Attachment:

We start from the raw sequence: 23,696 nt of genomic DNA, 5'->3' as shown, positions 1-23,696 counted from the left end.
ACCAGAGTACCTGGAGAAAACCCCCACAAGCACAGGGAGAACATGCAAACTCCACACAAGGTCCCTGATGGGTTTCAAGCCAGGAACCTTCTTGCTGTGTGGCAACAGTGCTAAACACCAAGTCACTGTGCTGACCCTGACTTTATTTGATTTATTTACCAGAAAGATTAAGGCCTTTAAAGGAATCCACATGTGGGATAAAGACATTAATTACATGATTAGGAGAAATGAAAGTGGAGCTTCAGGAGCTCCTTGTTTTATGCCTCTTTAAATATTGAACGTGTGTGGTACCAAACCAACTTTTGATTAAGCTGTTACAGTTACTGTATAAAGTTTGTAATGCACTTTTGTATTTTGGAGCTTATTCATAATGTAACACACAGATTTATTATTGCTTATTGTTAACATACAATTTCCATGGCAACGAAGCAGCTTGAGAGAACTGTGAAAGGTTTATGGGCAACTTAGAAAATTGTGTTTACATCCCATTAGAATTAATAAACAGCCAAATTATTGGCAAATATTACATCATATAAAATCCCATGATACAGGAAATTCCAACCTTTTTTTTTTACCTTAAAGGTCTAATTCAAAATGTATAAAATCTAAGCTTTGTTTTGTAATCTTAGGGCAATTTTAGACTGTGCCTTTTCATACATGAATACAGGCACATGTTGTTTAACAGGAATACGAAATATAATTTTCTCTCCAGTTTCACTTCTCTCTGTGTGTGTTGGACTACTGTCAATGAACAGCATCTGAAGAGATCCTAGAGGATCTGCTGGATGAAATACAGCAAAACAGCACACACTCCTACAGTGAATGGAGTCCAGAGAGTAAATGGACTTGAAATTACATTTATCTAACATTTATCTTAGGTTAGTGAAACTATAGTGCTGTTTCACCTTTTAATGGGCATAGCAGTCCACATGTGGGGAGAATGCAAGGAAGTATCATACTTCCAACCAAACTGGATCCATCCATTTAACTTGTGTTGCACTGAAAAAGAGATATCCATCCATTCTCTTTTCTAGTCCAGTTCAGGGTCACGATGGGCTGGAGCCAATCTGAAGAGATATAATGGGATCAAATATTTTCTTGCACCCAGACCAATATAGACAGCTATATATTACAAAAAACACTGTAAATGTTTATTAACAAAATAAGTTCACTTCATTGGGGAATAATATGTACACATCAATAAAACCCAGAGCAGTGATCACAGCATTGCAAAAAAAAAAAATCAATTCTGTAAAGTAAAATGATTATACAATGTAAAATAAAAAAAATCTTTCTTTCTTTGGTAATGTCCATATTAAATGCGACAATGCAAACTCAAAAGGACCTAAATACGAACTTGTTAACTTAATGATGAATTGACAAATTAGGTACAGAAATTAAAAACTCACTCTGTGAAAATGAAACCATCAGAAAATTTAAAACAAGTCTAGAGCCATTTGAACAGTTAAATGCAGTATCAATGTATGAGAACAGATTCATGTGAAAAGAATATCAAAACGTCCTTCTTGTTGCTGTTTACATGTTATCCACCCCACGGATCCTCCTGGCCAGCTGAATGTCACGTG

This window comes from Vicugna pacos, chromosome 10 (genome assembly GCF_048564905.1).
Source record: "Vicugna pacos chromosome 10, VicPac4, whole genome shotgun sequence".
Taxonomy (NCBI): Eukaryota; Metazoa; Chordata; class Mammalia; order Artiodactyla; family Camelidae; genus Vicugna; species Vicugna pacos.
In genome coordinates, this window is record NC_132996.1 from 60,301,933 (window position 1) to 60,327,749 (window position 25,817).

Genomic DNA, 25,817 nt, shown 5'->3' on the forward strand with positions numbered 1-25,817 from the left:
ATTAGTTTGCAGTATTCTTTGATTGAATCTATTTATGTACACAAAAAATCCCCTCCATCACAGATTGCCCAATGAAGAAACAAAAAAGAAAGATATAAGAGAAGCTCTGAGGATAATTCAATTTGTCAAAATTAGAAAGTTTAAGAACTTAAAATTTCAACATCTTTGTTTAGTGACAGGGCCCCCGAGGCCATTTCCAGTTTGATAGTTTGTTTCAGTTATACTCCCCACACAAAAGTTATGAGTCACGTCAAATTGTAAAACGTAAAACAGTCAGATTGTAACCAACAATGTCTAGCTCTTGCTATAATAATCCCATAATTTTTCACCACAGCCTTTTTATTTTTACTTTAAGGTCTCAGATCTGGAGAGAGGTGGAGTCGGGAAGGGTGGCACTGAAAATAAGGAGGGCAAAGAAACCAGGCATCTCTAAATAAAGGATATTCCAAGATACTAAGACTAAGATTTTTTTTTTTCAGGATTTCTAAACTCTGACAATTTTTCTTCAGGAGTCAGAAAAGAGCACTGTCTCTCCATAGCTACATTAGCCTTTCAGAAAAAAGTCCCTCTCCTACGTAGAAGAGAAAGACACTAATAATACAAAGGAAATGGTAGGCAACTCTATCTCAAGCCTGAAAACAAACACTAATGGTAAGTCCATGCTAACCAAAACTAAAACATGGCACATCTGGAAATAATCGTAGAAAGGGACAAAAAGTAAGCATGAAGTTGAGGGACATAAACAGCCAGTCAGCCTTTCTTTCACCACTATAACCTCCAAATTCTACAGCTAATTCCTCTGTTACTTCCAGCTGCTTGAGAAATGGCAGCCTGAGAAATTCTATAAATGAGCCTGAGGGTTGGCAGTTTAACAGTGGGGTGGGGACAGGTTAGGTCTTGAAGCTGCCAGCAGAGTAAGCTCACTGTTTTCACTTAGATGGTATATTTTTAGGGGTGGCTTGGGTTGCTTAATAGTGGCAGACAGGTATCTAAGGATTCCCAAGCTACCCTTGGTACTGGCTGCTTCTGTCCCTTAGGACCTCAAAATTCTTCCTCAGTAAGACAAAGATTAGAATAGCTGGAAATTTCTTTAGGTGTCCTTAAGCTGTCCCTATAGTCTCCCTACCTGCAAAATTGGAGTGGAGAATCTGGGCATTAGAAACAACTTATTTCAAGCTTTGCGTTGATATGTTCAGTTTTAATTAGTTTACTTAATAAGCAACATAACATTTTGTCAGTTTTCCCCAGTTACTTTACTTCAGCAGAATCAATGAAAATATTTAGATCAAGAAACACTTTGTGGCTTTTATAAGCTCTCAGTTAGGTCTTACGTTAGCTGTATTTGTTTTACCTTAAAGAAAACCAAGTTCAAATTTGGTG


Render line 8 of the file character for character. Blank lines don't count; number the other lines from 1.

ATTAGTTTGCAGTATTCTTTGATTGAATCTATTTATGTACACAAAAAATCCCCTCCATCACAGATTGCCCAATGAAGAAACAAAAAAGAAAGATATAAGAGAAGCTCTGAGGATAATTCAATTTGTCAAAATTAGAAAGTTTAAGAACTTAAAATTTCAACATCTTTGTTTAGTGACAGGGCCCCCGAGGCCATTTCCAGTTTGATAGTTTGTTTCAGTTATACTCCCCACACAAAAGTTATGAGTCACGTCAAATTGTAAAACGTAAAACAGTCAGATTGTAACCAACAATGTCTAGCTCTTGCTATAATAATCCCATAATTTTTCACCACAGCCTTTTTATTTTTACTTTAAGGTCTCAGATCTGGAGAGAGGTGGAGTCGGGAAGGGTGGCACTGAAAATAAGGAGGGCAAAGAAACCAGGCATCTCTAAATAAAGGATATTCCAAGATACTAAGACTAAGATTTTTTTTTTTCAGGATTTCTAAACTCTGACAATTTTTCTTCAGGAGTCAGAAAAGAGCACTGTCTCTCCATAGCTACATTAGCCTTTCAGAAAAAAGTCCCTCTCCTACGTAGAAGAGAAAGACACTAATAATACAAAGGAAATGGTAGGCAACTCTATCTCAAGCCTGAAAACAAACACTAATGGTAAGTCCATGCTAACCAAAACTAAAACATGGCACATCTGGAAATAATCGTAGAAAGGGACAAAAAGTAAGCATGAAGTTGAGGGACATAAACAGCCAGTCAGCCTTTCTTTCACCACTATAACCTCCAAATTCTACAGCTAATTCCTCTGTTACTTCCAGCTGCTTGAGAAATGGCAGCCTGAGAAATTCTATAAATGAGCCTGAGGGTTGGCAGTTTAACAGTGGGGTGGGGACAGGTTAGGTCTTGAAGCTGCCAGCAGAGTAAGCTCACTGTTTTCACTTAGATGGTATATTTTTAGGGGTGGCTTGGGTTGCTTAATAGTGGCAGACAGGTATCTAAGGATTCCCAAGCTACCCTTGGTACTGGCTGCTTCTGTCCCTTAGGACCTCAAAATTCTTCCTCAGTAAGACAAAGATTAGAATAGCTGGAAATTTCTTTAGGTGTCCTTAAGCTGTCCCTATAGTCTCCCTACCTGCAAAATTGGAGTGGAGAATCTGGGCATTAGAAACAACTTATTTCAAGCTTTGCGTTGATATGTTCAGTTTTAATTAGTTTACTTAATAAGCAACATAACATTTTGTCAGTTTTCCCCAGTTACTTTACTTCAGCAGAATCAATGAAAATATTTAGATCAAGAAACACTTTGTGGCTTTTATAAGCTCTCAGTTAGGTCTTACGTTAGCTGTATTTGTTTTACCTTAAAGAAAACCAAGTTCAAATTTGGTG